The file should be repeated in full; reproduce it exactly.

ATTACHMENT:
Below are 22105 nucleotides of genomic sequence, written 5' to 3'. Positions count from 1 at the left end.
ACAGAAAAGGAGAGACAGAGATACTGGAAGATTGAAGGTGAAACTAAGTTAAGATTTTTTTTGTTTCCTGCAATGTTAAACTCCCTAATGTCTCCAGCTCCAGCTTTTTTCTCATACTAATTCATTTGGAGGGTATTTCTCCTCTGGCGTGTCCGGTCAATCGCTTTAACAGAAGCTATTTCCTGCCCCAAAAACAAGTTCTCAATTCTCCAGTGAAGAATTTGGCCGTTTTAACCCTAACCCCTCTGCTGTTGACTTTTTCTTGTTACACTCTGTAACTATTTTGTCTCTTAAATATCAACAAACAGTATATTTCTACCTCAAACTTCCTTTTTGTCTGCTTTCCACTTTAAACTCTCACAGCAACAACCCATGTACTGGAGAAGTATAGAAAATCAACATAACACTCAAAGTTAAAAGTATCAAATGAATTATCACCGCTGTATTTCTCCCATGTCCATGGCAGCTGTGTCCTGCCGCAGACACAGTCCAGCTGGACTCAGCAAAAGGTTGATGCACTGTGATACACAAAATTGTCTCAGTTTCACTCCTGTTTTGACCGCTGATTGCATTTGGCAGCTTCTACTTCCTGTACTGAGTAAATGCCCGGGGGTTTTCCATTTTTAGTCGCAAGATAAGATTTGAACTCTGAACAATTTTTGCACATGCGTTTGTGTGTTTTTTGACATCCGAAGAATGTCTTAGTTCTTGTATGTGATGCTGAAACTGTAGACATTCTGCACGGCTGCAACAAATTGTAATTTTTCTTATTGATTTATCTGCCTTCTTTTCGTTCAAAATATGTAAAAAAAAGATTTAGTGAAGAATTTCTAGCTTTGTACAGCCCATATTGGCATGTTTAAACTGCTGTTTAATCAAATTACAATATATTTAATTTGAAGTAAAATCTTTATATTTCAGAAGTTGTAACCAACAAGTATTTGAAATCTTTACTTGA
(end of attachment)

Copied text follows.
Below are 22105 nucleotides of genomic sequence, written 5' to 3'. Positions count from 1 at the left end.
ACAGAAAAGGAGAGACAGAGATACTGGAAGATTGAAGGTGAAACTAAGTTAAGATTTTTTTTGTTTCCTGCAATGTTAAACTCCCTAATGTCTCCAGCTCCAGCTTTTTTCTCATACTAATTCATTTGGAGGGTATTTCTCCTCTGGCGTGTCCGGTCAATCGCTTTAACAGAAGCTATTTCCTGCCCCAAAAACAAGTTCTCAATTCTCCAGTGAAGAATTTGGCCGTTTTAACCCTAACCCCTCTGCTGTTGACTTTTTCTTGTTACACTCTGTAACTATTTTGTCTCTTAAATATCAACAAACAGTATATTTCTACCTCAAACTTCCTTTTTGTCTGCTTTCCACTTTAAACTCTCACAGCAACAACCCATGTACTGGAGAAGTATAGAAAATCAACATAACACTCAAAGTTAAAAGTATCAAATGAATTATCACCGCTGTATTTCTCCCATGTCCATGGCAGCTGTGTCCTGCCGCAGACACAGTCCAGCTGGACTCAGCAAAAGGTTGATGCACTGTGATACACAAAATTGTCTCAGTTTCACTCCTGTTTTGACCGCTGATTGCATTTGGCAGCTTCTACTTCCTGTACTGAGTAAATGCCCGGGGGTTTTCCATTTTTAGTCGCAAGATAAGATTTGAACTCTGAACAATTTTTGCACATGCGTTTGTGTGTTTTTTGACATCCGAAGAATGTCTTAGTTCTTGTATGTGATGCTGAAACTGTAGACATTCTGCACGGCTGCAACAAATTGTAATTTTTCTTATTGATTTATCTGCCTTCTTTTCGTTCAAAATATGTAAAAAAAAGATTTAGTGAAGAATTTCTAGCTTTGTACAGCCCATATTGGCATGTTTAAACTGCTGTTTAATCAAATTACAATATATTTAATTTGAAGTAAAATCTTTATATTTCAGAAGTTGTAACCAACAAGTATTTGAAATCTTTACTTGA